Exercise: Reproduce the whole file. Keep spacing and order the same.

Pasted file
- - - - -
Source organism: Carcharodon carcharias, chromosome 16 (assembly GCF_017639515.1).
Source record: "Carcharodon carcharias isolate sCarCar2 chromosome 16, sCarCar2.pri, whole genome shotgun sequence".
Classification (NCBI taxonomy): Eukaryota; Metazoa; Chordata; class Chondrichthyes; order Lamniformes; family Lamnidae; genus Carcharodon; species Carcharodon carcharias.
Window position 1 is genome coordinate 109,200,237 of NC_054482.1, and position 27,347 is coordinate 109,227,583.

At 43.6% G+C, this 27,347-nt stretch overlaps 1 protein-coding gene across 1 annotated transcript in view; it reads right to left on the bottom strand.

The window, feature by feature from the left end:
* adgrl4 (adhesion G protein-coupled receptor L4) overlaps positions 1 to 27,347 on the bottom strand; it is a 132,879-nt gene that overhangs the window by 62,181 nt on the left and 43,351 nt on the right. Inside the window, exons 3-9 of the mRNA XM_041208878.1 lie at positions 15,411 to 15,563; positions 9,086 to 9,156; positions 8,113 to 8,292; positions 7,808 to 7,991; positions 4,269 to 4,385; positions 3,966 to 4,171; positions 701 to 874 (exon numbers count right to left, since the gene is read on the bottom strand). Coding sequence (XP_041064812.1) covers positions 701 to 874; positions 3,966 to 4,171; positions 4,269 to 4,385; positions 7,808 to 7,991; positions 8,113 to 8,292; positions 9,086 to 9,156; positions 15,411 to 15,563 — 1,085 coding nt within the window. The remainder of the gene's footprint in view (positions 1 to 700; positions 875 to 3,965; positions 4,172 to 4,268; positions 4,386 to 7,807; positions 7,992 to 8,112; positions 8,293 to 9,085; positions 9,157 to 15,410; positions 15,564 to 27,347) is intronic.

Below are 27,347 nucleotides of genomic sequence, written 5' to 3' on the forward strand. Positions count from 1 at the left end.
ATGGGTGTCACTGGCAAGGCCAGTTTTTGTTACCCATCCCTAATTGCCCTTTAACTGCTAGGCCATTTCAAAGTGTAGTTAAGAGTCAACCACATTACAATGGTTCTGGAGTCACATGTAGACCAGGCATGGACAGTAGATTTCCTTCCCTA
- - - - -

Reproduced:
Source organism: Carcharodon carcharias, chromosome 16 (assembly GCF_017639515.1).
Source record: "Carcharodon carcharias isolate sCarCar2 chromosome 16, sCarCar2.pri, whole genome shotgun sequence".
Classification (NCBI taxonomy): Eukaryota; Metazoa; Chordata; class Chondrichthyes; order Lamniformes; family Lamnidae; genus Carcharodon; species Carcharodon carcharias.
Window position 1 is genome coordinate 109,200,237 of NC_054482.1, and position 27,347 is coordinate 109,227,583.

At 43.6% G+C, this 27,347-nt stretch overlaps 1 protein-coding gene across 1 annotated transcript in view; it reads right to left on the bottom strand.

The window, feature by feature from the left end:
* adgrl4 (adhesion G protein-coupled receptor L4) overlaps positions 1 to 27,347 on the bottom strand; it is a 132,879-nt gene that overhangs the window by 62,181 nt on the left and 43,351 nt on the right. Inside the window, exons 3-9 of the mRNA XM_041208878.1 lie at positions 15,411 to 15,563; positions 9,086 to 9,156; positions 8,113 to 8,292; positions 7,808 to 7,991; positions 4,269 to 4,385; positions 3,966 to 4,171; positions 701 to 874 (exon numbers count right to left, since the gene is read on the bottom strand). Coding sequence (XP_041064812.1) covers positions 701 to 874; positions 3,966 to 4,171; positions 4,269 to 4,385; positions 7,808 to 7,991; positions 8,113 to 8,292; positions 9,086 to 9,156; positions 15,411 to 15,563 — 1,085 coding nt within the window. The remainder of the gene's footprint in view (positions 1 to 700; positions 875 to 3,965; positions 4,172 to 4,268; positions 4,386 to 7,807; positions 7,992 to 8,112; positions 8,293 to 9,085; positions 9,157 to 15,410; positions 15,564 to 27,347) is intronic.

Below are 27,347 nucleotides of genomic sequence, written 5' to 3' on the forward strand. Positions count from 1 at the left end.
ATGGGTGTCACTGGCAAGGCCAGTTTTTGTTACCCATCCCTAATTGCCCTTTAACTGCTAGGCCATTTCAAAGTGTAGTTAAGAGTCAACCACATTACAATGGTTCTGGAGTCACATGTAGACCAGGCATGGACAGTAGATTTCCTTCCCTA